I grew up hearing the word “dodo” tossed around. Although applied to a variety of circumstances, being called a dodo was never complimentary, and eventually (because Mom told me to) I looked it up and learned that the dodo was a large flightless bird, now extinct, with a reputation for being stupid. Hmmm.
I don’t know that I felt “stupid,” per se, when I attended the opening night premiere of director Martha Shane’s documentary “Narrowsburg” at the eighth annual Big Eddy Film Festival, but I certainly felt a little out of the loop. Or, as Wikipedia defines a modern-day dodo as “hopelessly behind the times,” since it seemed that everyone but me knew all about the story we were about to see play out on the big screen.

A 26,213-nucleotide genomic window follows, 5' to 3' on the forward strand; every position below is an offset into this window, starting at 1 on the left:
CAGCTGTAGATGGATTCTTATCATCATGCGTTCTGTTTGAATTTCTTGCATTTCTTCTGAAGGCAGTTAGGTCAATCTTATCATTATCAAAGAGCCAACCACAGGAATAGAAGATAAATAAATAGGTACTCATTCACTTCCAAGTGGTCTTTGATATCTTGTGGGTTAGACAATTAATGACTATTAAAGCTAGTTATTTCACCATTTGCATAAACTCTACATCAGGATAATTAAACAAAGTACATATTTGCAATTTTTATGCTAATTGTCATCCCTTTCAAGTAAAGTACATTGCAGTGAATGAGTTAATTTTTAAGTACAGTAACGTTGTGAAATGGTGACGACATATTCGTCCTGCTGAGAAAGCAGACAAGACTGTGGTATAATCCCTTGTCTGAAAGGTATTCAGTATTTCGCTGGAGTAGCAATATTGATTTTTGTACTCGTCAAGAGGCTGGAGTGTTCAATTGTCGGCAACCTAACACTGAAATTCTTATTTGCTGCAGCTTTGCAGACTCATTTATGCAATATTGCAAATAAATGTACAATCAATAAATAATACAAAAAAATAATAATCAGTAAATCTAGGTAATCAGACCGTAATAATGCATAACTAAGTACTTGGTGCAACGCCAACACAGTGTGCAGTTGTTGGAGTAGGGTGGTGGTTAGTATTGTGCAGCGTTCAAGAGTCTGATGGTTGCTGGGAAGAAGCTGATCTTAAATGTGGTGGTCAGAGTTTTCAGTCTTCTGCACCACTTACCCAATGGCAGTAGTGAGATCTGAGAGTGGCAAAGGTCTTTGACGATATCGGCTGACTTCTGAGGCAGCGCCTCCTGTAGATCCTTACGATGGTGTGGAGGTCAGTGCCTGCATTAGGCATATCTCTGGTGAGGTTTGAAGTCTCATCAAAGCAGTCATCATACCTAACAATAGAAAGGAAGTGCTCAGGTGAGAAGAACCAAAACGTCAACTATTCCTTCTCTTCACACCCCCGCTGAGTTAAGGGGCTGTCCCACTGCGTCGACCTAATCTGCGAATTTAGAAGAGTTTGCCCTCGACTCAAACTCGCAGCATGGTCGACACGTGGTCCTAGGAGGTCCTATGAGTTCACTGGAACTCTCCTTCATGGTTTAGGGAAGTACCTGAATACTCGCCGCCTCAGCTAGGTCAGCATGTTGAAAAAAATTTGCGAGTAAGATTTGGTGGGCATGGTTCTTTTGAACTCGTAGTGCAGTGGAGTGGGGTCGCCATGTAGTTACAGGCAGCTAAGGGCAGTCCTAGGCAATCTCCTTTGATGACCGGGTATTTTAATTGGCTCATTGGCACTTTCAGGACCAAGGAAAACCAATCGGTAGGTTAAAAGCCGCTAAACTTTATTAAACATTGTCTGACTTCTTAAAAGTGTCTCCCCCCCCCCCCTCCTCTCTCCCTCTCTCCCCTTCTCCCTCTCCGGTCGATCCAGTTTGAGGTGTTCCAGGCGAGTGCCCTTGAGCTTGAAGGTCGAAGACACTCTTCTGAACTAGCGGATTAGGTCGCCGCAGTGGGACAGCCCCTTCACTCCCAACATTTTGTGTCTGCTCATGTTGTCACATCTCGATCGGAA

According to the film’s official website, “‘Narrowsburg’ tells the stranger-than-fiction story of a French film producer and her Mafioso-turned-actor husband who attempt to turn a tiny town into the ‘Sundance of the East.’” And that tiny town is (drum roll please) Narrowsburg, NY. In fact, the small-time mobster-wannabe Richie Castellano is infamous in these here parts, but (not unlike the poor dodo) I’ve been a little slow on the uptake. In truth, the aforementioned bird was not actually stupid at all, but trusting and friendly, like many of the citizens of Narrowsburg. When the snake-oil salesman and his gun moll Jocelyne breezed into town some 20 years ago, they unscrupulously took advantage of a bunch of nice folks who bought what they were selling.